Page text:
We are so fortunate to have House Representative Ann Margaret Ferrante working on behalf of our region, and all of Massachusetts. Brilliant, hard working, compassionate, well respected by her colleagues, budget conscious, and just an overall kind and huge hearted person. A heartfelt thank you to Ann Margaret for all that she accomplishes for our community. Happiest of birthdays to Ann!
Alighting on the buds of our Marsh Milkweed plants, you can see in these photos that the female Monarch is curling her abdomen to the underside to deposit eggs. She will go from bud to bud and leaf to leaf ovipositing one egg at a time. A female, on average, deposits 700 eggs during her lifetime, fewer in hot, dry weather.
Butterflies do not “lay” eggs; we say oviposit or deposit. And you wouldn’t describe a caterpillar as hatched, but that it has emerged or eclosed.
In the above photo you can see how she is contorting her abdomen to correctly position the eggs.
After spending the past eight weeks filming the sparrow-sized Piping Plovers, it was fun to unexpectedly encounter these tubby Common Tern fledglings. Although able to fly, they stood at the water’s edge, unrelentingly demanding to be fed. The adults willingly obliged.
Unlike plovers, which can feed themselves within hours after hatching (the term is precocial), tern fledglings are altricial, meaning “requiring nourishment.” Examples of other altricial creatures are humans, dogs, and cats.
The fledglings appear larger than the adults and are very well fed. Both parents feed their young. The terns are building fat reserves for the long migration to the South American tropical coasts, some traveling as far as Peru and Argentina.
Common Tern dive bombing gull
Although unperturbed by my presence, they sure did not like the seagulls. Any that ventured near the fledglings feeding were told in the most cheekiest of terms to buzz off–dive bombing, nipping, and nonstop loudly squawking–the intruder did not stick around for very long.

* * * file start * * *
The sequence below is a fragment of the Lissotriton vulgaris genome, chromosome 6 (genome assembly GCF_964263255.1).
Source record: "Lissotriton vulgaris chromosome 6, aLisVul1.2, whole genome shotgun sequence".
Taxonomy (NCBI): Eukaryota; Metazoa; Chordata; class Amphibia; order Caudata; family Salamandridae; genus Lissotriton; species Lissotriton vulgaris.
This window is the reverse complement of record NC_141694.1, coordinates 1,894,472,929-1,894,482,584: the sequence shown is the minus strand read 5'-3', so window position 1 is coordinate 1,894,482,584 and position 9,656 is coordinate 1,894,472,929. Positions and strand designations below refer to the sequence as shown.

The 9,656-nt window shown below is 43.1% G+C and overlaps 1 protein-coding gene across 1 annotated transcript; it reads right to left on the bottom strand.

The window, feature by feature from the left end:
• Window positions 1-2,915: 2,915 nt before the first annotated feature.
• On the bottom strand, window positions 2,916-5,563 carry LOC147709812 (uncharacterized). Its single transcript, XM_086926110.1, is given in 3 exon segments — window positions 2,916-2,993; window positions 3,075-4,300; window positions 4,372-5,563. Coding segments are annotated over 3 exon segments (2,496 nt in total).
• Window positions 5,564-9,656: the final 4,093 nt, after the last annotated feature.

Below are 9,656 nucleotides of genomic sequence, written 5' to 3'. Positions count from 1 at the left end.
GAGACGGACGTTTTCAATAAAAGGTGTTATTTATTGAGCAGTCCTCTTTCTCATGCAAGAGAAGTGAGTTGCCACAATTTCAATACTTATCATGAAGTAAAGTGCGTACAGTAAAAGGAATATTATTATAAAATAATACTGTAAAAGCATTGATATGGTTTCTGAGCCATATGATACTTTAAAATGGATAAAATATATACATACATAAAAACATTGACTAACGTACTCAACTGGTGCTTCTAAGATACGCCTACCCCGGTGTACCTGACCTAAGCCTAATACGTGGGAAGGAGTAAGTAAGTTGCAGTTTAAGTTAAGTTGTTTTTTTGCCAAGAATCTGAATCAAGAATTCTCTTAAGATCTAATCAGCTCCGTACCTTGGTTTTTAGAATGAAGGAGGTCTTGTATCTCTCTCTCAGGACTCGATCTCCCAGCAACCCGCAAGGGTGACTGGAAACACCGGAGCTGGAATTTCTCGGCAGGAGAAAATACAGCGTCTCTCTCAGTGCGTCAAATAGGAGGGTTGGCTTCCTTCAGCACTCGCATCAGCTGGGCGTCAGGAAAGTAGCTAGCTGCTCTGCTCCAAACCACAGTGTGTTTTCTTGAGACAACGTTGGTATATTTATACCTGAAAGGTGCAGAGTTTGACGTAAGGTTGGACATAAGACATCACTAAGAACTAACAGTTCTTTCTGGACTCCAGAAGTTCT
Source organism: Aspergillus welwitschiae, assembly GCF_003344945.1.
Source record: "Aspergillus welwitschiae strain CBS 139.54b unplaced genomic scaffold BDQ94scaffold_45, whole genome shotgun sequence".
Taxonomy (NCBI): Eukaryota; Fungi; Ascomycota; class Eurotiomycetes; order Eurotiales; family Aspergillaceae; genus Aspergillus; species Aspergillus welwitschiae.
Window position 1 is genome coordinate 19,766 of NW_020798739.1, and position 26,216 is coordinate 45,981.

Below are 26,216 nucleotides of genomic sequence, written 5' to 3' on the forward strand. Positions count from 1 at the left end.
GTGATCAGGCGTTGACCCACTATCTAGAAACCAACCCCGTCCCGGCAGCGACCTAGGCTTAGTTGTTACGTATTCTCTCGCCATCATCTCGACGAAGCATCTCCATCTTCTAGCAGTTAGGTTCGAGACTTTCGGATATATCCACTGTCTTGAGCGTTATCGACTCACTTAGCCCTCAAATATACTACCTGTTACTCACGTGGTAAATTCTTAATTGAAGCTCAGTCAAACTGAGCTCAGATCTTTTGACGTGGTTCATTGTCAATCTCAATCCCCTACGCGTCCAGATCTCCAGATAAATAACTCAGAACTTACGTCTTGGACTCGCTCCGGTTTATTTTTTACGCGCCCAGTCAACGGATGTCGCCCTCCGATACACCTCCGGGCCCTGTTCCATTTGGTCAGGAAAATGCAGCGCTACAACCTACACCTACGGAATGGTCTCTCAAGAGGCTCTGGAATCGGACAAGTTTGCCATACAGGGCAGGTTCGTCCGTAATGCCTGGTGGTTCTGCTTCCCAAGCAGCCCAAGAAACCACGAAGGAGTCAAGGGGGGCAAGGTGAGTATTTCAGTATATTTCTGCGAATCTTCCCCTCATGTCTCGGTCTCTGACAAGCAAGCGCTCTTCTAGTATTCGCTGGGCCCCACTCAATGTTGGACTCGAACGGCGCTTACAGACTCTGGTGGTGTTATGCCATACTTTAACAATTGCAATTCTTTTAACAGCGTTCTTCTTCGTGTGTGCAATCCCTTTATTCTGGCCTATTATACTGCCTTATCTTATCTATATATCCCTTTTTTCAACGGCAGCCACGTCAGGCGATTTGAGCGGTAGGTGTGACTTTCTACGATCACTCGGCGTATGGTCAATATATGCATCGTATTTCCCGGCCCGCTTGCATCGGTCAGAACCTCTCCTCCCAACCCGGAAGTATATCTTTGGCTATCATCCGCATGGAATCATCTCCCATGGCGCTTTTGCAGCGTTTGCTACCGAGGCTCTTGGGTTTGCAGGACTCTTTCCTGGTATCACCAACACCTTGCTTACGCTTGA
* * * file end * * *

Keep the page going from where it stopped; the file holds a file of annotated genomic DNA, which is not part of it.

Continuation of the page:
Common Tern populations are in decline, most probably because of pesticide poisoning and habitat loss.
With sadness, but not entirely unexpected, I am sorry to report that only one baby Piping Plover chick remains at Good Harbor. The good news is that the one surviving chick is doing fantastically as of this writing. Don’t worry when I write too that the Mom has left the family. She has begun to migrate southward. This is somewhat normal and I don’t think she would have left had not the chick been doing so well. Dad is minding the baby full time and he is doing a tremendous job.
A week since the Plovers hatched and it sure has been a joy to film, and wonderfully educational. I am very inspired to work on this short film and hope to have it ready for our community this summer.
A heartfelt reminder to please, please, please let’s all work together to keep the dogs off the beach. I had a terrible encounter, really frustrating and the owner and his friends very cruel. Ninety nine point nine percent of dog owners are wonderful and respectful and are rooting for the Plovers as much as are non-dog owners. The Plovers are all over the sandy beach, at the water’s edge, and down the creek. Although growing beautifully, the chick is still about the size of a cotton ball, maybe a cotton ball and a half. Up until fourteen days old, they are at their most vulnerable.